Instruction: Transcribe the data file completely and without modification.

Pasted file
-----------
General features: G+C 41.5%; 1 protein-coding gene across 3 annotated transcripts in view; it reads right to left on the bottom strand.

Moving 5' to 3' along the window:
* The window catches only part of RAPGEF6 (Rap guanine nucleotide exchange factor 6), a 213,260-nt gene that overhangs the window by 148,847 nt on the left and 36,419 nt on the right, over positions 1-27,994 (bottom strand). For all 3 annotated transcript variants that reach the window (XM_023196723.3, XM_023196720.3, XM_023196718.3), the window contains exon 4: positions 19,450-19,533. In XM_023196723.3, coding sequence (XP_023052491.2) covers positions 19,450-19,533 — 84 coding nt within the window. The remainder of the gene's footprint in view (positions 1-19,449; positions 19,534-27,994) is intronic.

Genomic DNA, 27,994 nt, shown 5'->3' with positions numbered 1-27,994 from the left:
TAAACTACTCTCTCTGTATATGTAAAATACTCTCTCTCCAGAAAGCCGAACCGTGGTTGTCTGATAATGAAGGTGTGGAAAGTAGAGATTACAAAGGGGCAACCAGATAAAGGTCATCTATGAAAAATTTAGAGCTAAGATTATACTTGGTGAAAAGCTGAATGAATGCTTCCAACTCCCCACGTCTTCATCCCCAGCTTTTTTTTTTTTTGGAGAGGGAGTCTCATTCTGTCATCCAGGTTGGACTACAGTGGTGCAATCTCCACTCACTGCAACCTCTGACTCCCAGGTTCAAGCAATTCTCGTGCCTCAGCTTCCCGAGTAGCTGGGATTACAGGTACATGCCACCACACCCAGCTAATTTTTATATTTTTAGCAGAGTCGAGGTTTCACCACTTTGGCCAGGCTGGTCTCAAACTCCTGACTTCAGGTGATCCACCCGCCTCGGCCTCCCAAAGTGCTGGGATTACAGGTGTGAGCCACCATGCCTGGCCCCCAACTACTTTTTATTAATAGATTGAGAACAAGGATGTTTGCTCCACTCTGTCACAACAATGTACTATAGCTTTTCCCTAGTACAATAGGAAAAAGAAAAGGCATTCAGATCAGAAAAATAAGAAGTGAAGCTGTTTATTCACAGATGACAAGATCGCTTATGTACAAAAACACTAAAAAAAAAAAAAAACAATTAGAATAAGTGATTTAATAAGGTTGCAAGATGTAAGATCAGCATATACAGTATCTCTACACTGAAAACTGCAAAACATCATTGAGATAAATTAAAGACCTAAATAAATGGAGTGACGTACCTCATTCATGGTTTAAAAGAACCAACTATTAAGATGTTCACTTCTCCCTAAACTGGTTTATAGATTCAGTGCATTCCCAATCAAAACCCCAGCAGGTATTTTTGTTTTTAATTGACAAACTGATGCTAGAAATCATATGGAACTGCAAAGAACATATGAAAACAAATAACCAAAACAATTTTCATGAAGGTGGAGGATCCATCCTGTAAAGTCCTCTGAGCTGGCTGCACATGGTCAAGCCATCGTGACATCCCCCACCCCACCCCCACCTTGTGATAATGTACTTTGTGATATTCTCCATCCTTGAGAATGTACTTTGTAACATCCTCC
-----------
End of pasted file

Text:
General features: G+C 41.5%; 1 protein-coding gene across 3 annotated transcripts in view; it reads right to left on the bottom strand.

Moving 5' to 3' along the window:
* The window catches only part of RAPGEF6 (Rap guanine nucleotide exchange factor 6), a 213,260-nt gene that overhangs the window by 148,847 nt on the left and 36,419 nt on the right, over positions 1-27,994 (bottom strand). For all 3 annotated transcript variants that reach the window (XM_023196723.3, XM_023196720.3, XM_023196718.3), the window contains exon 4: positions 19,450-19,533. In XM_023196723.3, coding sequence (XP_023052491.2) covers positions 19,450-19,533 — 84 coding nt within the window. The remainder of the gene's footprint in view (positions 1-19,449; positions 19,534-27,994) is intronic.

Genomic DNA, 27,994 nt, shown 5'->3' with positions numbered 1-27,994 from the left:
TAAACTACTCTCTCTGTATATGTAAAATACTCTCTCTCCAGAAAGCCGAACCGTGGTTGTCTGATAATGAAGGTGTGGAAAGTAGAGATTACAAAGGGGCAACCAGATAAAGGTCATCTATGAAAAATTTAGAGCTAAGATTATACTTGGTGAAAAGCTGAATGAATGCTTCCAACTCCCCACGTCTTCATCCCCAGCTTTTTTTTTTTTTGGAGAGGGAGTCTCATTCTGTCATCCAGGTTGGACTACAGTGGTGCAATCTCCACTCACTGCAACCTCTGACTCCCAGGTTCAAGCAATTCTCGTGCCTCAGCTTCCCGAGTAGCTGGGATTACAGGTACATGCCACCACACCCAGCTAATTTTTATATTTTTAGCAGAGTCGAGGTTTCACCACTTTGGCCAGGCTGGTCTCAAACTCCTGACTTCAGGTGATCCACCCGCCTCGGCCTCCCAAAGTGCTGGGATTACAGGTGTGAGCCACCATGCCTGGCCCCCAACTACTTTTTATTAATAGATTGAGAACAAGGATGTTTGCTCCACTCTGTCACAACAATGTACTATAGCTTTTCCCTAGTACAATAGGAAAAAGAAAAGGCATTCAGATCAGAAAAATAAGAAGTGAAGCTGTTTATTCACAGATGACAAGATCGCTTATGTACAAAAACACTAAAAAAAAAAAAAAACAATTAGAATAAGTGATTTAATAAGGTTGCAAGATGTAAGATCAGCATATACAGTATCTCTACACTGAAAACTGCAAAACATCATTGAGATAAATTAAAGACCTAAATAAATGGAGTGACGTACCTCATTCATGGTTTAAAAGAACCAACTATTAAGATGTTCACTTCTCCCTAAACTGGTTTATAGATTCAGTGCATTCCCAATCAAAACCCCAGCAGGTATTTTTGTTTTTAATTGACAAACTGATGCTAGAAATCATATGGAACTGCAAAGAACATATGAAAACAAATAACCAAAACAATTTTCATGAAGGTGGAGGATCCATCCTGTAAAGTCCTCTGAGCTGGCTGCACATGGTCAAGCCATCGTGACATCCCCCACCCCACCCCCACCTTGTGATAATGTACTTTGTGATATTCTCCATCCTTGAGAATGTACTTTGTAACATCCTCC